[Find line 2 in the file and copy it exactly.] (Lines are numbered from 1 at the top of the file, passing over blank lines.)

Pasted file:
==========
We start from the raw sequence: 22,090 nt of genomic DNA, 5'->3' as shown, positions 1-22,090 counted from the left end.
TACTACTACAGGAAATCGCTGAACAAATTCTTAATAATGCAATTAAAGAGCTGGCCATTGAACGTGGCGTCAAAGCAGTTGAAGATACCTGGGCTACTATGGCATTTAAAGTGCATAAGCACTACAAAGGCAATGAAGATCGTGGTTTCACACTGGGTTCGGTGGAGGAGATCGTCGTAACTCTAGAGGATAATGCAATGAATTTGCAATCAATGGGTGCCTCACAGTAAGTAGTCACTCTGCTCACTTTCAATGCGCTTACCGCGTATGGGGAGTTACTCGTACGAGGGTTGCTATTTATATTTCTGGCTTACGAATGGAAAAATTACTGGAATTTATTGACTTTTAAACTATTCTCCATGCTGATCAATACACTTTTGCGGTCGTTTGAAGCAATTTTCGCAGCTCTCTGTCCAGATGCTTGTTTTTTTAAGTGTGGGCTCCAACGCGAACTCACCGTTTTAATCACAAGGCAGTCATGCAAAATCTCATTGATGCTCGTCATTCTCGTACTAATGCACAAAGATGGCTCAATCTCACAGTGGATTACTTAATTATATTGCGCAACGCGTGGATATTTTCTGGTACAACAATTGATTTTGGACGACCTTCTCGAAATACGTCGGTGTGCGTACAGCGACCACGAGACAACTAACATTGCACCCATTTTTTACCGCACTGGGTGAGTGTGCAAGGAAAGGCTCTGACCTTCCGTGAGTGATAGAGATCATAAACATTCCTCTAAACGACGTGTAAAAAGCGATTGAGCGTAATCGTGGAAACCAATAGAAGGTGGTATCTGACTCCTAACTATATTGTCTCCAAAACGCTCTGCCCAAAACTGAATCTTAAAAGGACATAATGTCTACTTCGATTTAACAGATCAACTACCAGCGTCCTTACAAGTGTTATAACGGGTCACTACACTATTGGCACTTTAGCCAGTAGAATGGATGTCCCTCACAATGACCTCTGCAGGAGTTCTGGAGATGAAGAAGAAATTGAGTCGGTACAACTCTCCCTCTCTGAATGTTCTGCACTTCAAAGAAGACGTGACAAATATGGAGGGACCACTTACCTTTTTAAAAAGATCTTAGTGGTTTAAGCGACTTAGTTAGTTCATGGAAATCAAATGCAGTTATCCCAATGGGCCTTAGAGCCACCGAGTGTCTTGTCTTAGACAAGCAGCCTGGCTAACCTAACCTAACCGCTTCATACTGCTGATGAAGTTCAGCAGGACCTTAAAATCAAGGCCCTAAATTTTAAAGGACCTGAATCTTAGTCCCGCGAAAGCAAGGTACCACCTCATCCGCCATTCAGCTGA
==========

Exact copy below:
TACTACTACAGGAAATCGCTGAACAAATTCTTAATAATGCAATTAAAGAGCTGGCCATTGAACGTGGCGTCAAAGCAGTTGAAGATACCTGGGCTACTATGGCATTTAAAGTGCATAAGCACTACAAAGGCAATGAAGATCGTGGTTTCACACTGGGTTCGGTGGAGGAGATCGTCGTAACTCTAGAGGATAATGCAATGAATTTGCAATCAATGGGTGCCTCACAGTAAGTAGTCACTCTGCTCACTTTCAATGCGCTTACCGCGTATGGGGAGTTACTCGTACGAGGGTTGCTATTTATATTTCTGGCTTACGAATGGAAAAATTACTGGAATTTATTGACTTTTAAACTATTCTCCATGCTGATCAATACACTTTTGCGGTCGTTTGAAGCAATTTTCGCAGCTCTCTGTCCAGATGCTTGTTTTTTTAAGTGTGGGCTCCAACGCGAACTCACCGTTTTAATCACAAGGCAGTCATGCAAAATCTCATTGATGCTCGTCATTCTCGTACTAATGCACAAAGATGGCTCAATCTCACAGTGGATTACTTAATTATATTGCGCAACGCGTGGATATTTTCTGGTACAACAATTGATTTTGGACGACCTTCTCGAAATACGTCGGTGTGCGTACAGCGACCACGAGACAACTAACATTGCACCCATTTTTTACCGCACTGGGTGAGTGTGCAAGGAAAGGCTCTGACCTTCCGTGAGTGATAGAGATCATAAACATTCCTCTAAACGACGTGTAAAAAGCGATTGAGCGTAATCGTGGAAACCAATAGAAGGTGGTATCTGACTCCTAACTATATTGTCTCCAAAACGCTCTGCCCAAAACTGAATCTTAAAAGGACATAATGTCTACTTCGATTTAACAGATCAACTACCAGCGTCCTTACAAGTGTTATAACGGGTCACTACACTATTGGCACTTTAGCCAGTAGAATGGATGTCCCTCACAATGACCTCTGCAGGAGTTCTGGAGATGAAGAAGAAATTGAGTCGGTACAACTCTCCCTCTCTGAATGTTCTGCACTTCAAAGAAGACGTGACAAATATGGAGGGACCACTTACCTTTTTAAAAAGATCTTAGTGGTTTAAGCGACTTAGTTAGTTCATGGAAATCAAATGCAGTTATCCCAATGGGCCTTAGAGCCACCGAGTGTCTTGTCTTAGACAAGCAGCCTGGCTAACCTAACCTAACCGCTTCATACTGCTGATGAAGTTCAGCAGGACCTTAAAATCAAGGCCCTAAATTTTAAAGGACCTGAATCTTAGTCCCGCGAAAGCAAGGTACCACCTCATCCGCCATTCAGCTGA